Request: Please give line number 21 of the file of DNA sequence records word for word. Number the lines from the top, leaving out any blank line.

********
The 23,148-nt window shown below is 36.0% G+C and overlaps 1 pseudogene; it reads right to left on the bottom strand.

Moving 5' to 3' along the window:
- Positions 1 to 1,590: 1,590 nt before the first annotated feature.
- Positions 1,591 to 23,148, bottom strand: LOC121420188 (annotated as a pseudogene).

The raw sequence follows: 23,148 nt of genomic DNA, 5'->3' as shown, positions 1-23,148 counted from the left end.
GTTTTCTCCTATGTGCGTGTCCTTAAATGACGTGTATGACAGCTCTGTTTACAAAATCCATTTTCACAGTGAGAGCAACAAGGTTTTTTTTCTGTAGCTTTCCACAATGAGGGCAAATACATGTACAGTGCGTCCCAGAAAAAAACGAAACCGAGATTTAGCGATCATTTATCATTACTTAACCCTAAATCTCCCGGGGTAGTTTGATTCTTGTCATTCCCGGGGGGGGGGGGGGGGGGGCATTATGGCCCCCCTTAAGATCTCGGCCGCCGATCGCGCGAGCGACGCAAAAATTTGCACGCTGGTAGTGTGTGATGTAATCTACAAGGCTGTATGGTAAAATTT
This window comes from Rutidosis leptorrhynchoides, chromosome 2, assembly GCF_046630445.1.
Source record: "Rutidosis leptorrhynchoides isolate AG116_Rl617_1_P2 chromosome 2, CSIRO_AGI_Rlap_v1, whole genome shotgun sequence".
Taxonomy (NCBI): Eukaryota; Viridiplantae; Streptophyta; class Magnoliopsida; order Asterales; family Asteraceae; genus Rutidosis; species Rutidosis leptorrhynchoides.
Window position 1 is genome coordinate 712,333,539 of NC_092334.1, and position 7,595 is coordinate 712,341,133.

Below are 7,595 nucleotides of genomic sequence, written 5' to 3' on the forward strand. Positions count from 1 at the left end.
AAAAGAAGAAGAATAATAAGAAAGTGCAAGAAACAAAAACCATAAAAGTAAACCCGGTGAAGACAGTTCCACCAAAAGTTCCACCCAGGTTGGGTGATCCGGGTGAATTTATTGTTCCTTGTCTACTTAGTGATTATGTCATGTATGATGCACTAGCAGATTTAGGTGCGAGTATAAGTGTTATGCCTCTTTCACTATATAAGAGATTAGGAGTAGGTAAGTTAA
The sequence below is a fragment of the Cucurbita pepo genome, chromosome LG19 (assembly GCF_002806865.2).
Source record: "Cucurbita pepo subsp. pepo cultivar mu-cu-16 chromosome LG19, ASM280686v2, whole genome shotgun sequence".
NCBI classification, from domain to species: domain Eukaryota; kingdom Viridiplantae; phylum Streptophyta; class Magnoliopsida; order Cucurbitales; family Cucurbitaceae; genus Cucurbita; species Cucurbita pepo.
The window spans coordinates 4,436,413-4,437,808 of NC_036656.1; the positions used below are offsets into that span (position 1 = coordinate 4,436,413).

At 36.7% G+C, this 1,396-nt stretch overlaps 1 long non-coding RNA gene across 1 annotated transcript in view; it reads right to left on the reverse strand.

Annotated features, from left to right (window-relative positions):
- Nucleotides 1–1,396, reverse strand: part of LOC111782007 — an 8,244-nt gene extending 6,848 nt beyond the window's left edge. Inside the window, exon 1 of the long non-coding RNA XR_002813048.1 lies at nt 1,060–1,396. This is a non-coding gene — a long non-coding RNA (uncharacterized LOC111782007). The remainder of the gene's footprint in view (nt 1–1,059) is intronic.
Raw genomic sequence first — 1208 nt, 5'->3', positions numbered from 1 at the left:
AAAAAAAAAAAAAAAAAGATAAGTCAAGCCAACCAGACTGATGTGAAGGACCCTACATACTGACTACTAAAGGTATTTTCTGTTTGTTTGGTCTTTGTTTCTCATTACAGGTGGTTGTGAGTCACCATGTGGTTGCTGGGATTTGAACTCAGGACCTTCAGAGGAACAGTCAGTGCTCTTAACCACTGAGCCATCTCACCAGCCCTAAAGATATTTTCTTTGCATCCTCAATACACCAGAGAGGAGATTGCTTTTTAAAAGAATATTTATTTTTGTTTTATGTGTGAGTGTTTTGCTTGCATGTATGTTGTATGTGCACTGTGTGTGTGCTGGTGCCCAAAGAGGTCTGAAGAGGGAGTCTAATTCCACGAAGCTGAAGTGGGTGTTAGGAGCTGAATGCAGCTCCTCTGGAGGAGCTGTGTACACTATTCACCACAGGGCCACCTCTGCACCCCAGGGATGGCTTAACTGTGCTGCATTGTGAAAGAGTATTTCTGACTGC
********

AAAAAAAAAAAAAAAAAGATAAGTCAAGCCAACCAGACTGATGTGAAGGACCCTACATACTGACTACTAAAGGTATTTTCTGTTTGTTTGGTCTTTGTTTCTCATTACAGGTGGTTGTGAGTCACCATGTGGTTGCTGGGATTTGAACTCAGGACCTTCAGAGGAACAGTCAGTGCTCTTAACCACTGAGCCATCTCACCAGCCCTAAAGATATTTTCTTTGCATCCTCAATACACCAGAGAGGAGATTGCTTTTTAAAAGAATATTTATTTTTGTTTTATGTGTGAGTGTTTTGCTTGCATGTATGTTGTATGTGCACTGTGTGTGTGCTGGTGCCCAAAGAGGTCTGAAGAGGGAGTCTAATTCCACGAAGCTGAAGTGGGTGTTAGGAGCTGAATGCAGCTCCTCTGGAGGAGCTGTGTACACTATTCACCACAGGGCCACCTCTGCACCCCAGGGATGGCTTAACTGTGCTGCATTGTGAAAGAGTATTTCTGACTGC